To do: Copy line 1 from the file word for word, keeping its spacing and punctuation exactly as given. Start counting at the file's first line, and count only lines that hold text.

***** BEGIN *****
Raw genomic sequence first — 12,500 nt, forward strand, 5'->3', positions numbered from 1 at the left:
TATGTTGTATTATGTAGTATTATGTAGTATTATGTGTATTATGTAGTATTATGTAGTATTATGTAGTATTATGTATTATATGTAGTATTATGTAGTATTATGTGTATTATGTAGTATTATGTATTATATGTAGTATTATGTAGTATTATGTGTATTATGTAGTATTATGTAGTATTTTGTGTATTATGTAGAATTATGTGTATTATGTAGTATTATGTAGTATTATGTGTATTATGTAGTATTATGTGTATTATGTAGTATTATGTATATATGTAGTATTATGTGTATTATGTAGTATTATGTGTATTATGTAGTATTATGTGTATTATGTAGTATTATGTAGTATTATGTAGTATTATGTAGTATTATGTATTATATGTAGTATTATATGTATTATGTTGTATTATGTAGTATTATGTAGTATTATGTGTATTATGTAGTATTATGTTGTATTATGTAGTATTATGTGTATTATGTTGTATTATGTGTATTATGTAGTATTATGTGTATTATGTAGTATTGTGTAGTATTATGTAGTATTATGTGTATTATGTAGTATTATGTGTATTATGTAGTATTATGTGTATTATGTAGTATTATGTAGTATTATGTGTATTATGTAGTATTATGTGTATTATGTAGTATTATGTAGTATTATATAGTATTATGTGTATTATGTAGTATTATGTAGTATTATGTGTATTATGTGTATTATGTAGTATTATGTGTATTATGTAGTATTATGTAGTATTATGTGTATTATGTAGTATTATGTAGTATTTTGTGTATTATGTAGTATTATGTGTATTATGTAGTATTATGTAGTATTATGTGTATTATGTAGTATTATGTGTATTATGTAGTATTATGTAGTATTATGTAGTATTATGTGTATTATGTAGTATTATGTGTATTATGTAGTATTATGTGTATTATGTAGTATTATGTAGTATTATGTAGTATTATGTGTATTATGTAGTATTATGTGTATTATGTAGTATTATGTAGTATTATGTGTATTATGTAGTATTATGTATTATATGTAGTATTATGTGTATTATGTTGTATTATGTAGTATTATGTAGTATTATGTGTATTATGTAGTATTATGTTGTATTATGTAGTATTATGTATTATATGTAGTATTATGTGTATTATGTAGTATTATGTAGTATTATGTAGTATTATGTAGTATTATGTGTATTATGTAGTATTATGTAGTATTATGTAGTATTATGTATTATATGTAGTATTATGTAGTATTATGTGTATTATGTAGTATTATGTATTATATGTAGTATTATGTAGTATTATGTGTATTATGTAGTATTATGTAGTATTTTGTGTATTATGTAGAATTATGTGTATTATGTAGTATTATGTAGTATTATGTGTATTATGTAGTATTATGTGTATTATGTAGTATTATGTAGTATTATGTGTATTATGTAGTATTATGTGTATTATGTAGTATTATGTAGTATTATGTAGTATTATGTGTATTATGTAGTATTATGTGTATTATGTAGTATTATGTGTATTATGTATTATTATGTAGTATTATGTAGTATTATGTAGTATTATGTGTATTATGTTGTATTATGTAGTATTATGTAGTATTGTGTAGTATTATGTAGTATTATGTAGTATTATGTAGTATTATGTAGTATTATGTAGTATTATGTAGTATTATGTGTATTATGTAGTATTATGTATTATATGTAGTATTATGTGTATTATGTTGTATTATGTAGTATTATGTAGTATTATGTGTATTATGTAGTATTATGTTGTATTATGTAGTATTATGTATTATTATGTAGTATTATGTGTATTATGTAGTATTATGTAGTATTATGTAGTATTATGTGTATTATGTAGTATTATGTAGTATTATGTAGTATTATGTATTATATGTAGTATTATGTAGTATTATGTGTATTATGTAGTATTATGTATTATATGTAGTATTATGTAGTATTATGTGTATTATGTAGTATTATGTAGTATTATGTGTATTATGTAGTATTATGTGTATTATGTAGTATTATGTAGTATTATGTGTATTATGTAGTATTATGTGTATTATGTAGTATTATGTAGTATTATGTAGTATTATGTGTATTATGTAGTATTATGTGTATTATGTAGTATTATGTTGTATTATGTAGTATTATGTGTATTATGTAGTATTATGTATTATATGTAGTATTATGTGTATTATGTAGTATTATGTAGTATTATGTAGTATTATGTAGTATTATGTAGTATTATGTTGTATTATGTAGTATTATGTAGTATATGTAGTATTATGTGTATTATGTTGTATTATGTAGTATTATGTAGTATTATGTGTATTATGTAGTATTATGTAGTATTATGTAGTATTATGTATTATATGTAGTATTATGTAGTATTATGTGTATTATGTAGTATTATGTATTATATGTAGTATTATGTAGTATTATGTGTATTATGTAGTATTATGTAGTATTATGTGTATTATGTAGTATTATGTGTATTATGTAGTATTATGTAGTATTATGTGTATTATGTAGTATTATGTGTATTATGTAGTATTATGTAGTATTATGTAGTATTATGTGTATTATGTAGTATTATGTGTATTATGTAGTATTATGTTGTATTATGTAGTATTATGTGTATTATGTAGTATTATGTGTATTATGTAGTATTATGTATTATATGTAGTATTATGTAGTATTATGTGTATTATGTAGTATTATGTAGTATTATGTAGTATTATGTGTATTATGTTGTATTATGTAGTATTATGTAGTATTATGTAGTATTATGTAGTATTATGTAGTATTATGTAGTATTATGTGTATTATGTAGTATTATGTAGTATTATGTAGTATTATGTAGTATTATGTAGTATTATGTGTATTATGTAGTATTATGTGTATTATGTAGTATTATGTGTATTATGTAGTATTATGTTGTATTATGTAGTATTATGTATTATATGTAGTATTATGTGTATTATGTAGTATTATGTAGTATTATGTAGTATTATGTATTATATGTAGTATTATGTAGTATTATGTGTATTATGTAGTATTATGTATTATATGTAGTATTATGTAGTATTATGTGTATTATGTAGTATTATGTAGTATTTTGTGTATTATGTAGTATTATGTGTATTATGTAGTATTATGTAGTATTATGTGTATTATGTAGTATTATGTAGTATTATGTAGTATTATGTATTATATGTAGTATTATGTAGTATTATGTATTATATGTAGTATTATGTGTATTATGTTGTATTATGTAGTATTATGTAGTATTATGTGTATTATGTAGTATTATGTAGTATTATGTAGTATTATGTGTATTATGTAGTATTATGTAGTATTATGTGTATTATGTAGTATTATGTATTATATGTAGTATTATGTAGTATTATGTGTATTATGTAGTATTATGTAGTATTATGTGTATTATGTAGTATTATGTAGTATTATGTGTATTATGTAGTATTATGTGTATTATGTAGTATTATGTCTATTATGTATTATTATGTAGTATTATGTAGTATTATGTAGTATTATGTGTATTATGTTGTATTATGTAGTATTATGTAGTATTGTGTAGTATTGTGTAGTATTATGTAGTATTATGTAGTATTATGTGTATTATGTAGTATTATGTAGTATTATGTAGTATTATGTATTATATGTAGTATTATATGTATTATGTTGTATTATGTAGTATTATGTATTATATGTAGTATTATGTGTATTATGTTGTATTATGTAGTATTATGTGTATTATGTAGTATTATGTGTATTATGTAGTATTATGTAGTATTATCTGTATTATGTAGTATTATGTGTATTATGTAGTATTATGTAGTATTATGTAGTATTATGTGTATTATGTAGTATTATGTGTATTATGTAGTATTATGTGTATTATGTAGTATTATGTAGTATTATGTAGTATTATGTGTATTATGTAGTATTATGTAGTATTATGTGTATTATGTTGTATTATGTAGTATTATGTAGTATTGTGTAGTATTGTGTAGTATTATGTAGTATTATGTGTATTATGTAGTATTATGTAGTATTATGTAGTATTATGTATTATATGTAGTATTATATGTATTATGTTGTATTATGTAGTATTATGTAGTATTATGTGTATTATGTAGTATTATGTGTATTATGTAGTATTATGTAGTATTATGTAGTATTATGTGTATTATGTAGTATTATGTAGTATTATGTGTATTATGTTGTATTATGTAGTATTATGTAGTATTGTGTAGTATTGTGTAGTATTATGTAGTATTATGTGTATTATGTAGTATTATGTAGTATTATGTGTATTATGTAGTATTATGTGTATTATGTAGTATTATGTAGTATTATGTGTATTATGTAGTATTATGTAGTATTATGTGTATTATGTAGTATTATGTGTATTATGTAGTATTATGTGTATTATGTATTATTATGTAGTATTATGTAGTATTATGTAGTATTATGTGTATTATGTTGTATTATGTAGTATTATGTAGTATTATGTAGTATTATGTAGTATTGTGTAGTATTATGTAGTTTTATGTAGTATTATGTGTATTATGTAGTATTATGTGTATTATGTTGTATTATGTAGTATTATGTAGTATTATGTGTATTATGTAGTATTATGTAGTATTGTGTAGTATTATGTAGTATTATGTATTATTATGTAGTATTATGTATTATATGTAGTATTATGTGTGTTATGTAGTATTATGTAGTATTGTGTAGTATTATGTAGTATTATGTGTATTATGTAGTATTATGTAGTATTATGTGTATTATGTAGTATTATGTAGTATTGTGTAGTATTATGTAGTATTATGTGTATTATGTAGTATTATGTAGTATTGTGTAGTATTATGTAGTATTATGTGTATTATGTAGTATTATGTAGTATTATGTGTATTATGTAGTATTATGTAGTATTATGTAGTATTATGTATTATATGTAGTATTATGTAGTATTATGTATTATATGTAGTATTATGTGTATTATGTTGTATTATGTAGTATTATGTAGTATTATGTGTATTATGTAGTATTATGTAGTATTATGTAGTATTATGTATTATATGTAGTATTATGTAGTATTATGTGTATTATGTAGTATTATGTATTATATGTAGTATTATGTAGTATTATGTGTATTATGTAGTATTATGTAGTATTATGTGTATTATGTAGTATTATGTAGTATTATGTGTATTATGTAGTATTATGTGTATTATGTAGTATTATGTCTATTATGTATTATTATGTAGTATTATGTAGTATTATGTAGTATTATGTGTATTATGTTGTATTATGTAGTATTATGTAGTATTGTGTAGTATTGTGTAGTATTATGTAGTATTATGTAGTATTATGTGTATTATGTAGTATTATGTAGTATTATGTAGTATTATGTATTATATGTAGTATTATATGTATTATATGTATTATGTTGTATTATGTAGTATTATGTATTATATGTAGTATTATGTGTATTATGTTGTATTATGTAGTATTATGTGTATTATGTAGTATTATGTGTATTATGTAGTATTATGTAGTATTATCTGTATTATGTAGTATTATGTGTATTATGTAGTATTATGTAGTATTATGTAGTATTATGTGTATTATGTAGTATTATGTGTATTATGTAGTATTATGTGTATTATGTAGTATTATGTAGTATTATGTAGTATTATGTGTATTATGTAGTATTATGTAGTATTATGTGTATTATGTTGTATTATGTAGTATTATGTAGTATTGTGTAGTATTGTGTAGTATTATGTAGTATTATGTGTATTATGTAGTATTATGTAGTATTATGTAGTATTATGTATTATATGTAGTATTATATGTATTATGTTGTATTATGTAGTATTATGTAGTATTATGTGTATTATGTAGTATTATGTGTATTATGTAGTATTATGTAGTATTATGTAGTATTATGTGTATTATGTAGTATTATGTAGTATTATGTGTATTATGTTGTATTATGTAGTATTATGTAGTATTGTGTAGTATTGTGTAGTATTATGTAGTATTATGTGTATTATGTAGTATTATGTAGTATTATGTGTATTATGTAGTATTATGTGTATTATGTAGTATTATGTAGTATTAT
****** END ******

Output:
Raw genomic sequence first — 12,500 nt, forward strand, 5'->3', positions numbered from 1 at the left: